tpprynn wrote:Wow, really. So it's worked for you. (Does that mean you weren't bothered until working out this script?)
To be perfectly honest with you, I never really paid any attention to the WiFi LED on my laptop (probably because there's always an indicator on the panel that tells me if WiFi is enabled or not). Years ago when Windows XP was installed, the LED does turn on/off when I push the WiFi button. But that was because the corresponding laptop drivers were installed as well. When I switched to Linux, the LED was constantly ON. I didn't let it bother me because back then, I knew that there may be some things that are not going to work under the Linux platform (compliments of the hardware manufacturer for NOT supporting Linux by NOT providing proper Linux drivers for it).
Then, this thread came along. And it piqued my curiosity.
tpprynn wrote:This is a Toshiba laptop that uses the asus_laptop module...
Perhaps this is one of those things you have to consider why the script won't work for you? I mean even if the asus_laptop module is supposed to be compatible with a Toshiba hardware, there is always the possibility of things -- no matter how small they are (literally, like an LED sorry I couldn't resist) -- of not working as expected. The hack I wrote worked on my end because the hardware exactly matches the module installed on my system. Unfortunately, the same can't be said in your case.
It's time to debug (FUN!) or at least determine where it went wrong, and see if there's another way to do this. Back in my original post, we already know that Step (2) will work:
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echo "1" > /sys/devices/platform/asus_laptop/wlan # turn on the LED
echo "0" > /sys/devices/platform/asus_laptop/wlan # turn off the LED
So there's no issue with that. I suspect that step (1) is not doing what it's supposed to do on your end. Humor me for a moment and perform a simple experiment for me. In terminal, copy/paste the following:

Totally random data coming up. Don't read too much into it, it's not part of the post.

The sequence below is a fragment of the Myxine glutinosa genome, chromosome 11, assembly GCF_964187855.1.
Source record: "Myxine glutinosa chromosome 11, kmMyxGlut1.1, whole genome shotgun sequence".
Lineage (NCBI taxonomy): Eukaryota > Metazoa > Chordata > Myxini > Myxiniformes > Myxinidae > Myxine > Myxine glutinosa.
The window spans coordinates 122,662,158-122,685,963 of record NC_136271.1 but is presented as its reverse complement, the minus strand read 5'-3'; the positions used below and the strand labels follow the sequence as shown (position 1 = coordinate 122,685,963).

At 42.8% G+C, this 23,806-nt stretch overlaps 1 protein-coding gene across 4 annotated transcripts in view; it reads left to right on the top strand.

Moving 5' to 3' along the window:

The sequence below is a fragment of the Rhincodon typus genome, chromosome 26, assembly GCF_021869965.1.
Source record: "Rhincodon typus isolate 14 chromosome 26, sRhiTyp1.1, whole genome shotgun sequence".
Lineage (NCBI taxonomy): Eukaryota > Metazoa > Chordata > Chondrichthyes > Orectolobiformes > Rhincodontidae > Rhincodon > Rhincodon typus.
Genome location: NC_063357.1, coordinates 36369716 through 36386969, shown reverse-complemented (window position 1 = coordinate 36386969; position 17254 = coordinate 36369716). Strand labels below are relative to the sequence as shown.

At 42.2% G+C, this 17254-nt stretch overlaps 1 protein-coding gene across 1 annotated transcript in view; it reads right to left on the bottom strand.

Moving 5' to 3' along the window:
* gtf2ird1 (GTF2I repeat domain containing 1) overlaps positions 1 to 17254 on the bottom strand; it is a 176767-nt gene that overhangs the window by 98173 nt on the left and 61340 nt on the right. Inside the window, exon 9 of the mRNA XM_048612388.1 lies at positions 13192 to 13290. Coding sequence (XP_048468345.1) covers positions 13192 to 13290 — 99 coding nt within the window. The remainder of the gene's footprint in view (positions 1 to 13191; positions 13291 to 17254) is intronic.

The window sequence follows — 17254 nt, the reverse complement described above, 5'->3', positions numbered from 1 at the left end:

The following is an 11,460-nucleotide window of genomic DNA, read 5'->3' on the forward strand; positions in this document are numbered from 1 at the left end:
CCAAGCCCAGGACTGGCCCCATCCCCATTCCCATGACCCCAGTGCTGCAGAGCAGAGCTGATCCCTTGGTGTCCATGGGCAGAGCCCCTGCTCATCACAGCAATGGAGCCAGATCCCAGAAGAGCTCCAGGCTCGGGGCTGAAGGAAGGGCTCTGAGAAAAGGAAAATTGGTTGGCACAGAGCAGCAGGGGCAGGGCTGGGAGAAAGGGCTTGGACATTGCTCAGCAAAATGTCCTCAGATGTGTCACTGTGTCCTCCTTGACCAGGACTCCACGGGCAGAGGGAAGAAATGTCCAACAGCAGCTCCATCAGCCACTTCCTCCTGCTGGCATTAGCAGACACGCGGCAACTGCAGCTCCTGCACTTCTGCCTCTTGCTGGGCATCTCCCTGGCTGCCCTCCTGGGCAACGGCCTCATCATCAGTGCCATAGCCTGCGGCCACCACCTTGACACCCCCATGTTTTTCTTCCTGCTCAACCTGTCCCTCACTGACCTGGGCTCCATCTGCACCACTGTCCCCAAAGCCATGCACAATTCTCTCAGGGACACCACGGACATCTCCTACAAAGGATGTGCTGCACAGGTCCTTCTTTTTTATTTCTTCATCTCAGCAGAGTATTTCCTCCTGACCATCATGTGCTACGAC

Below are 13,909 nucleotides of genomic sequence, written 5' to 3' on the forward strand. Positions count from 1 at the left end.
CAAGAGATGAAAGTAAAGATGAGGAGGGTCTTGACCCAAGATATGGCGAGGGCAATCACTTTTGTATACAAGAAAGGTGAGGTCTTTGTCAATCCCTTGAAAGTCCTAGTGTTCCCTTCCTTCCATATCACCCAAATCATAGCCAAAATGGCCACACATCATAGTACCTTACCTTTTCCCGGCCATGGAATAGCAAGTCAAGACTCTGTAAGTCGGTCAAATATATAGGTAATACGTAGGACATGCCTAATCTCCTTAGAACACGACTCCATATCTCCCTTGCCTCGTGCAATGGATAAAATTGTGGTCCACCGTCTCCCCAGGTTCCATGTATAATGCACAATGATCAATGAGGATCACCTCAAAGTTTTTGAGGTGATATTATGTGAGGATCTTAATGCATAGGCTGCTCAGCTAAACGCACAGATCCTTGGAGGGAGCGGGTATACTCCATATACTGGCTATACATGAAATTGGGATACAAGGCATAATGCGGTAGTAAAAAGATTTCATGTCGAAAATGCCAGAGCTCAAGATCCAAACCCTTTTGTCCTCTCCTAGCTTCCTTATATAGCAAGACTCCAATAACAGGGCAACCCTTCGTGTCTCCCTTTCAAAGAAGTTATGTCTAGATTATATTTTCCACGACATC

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while [ true ] ; do echo -n "`cat /sys/class/net/wlan0/operstate` " ; sleep 1 ; done
You mentioned your WiFi interface is wlan0 instead of wlan1. What the above piece of code will do is simply display on screen the operational state of your WiFi. It should show either "up," "down" or "dormant" in one-second intervals (I recently discovered "dormant" while performing this on my laptop). While it's looping, disable/enable your WiFi via Network Manager, one of the Fn+<whatever> combo keys on the keyboard, and physical WiFi switch/button on the laptop (if there's any). The state change should reflect on the terminal window. To interrupt the loop, just hit Ctrl+C. Ideally, the output should be similar to the following:
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administrator@asus-a8jn ~ $ while [ true ] ; do echo -n "`cat /sys/class/net/wlan0/operstate` " ; sleep 1 ; done
up up up up up down down down down down down down down down down down down down down up up up up up up up down down down down down down down down down up up up up up up up down down down down down down down dormant up up up up up up up up up up up up ^C
administrator@asus-a8jn ~ $
I tried the three methods mentioned above to disable/enable my WiFi, hence the output. What does it say on your end?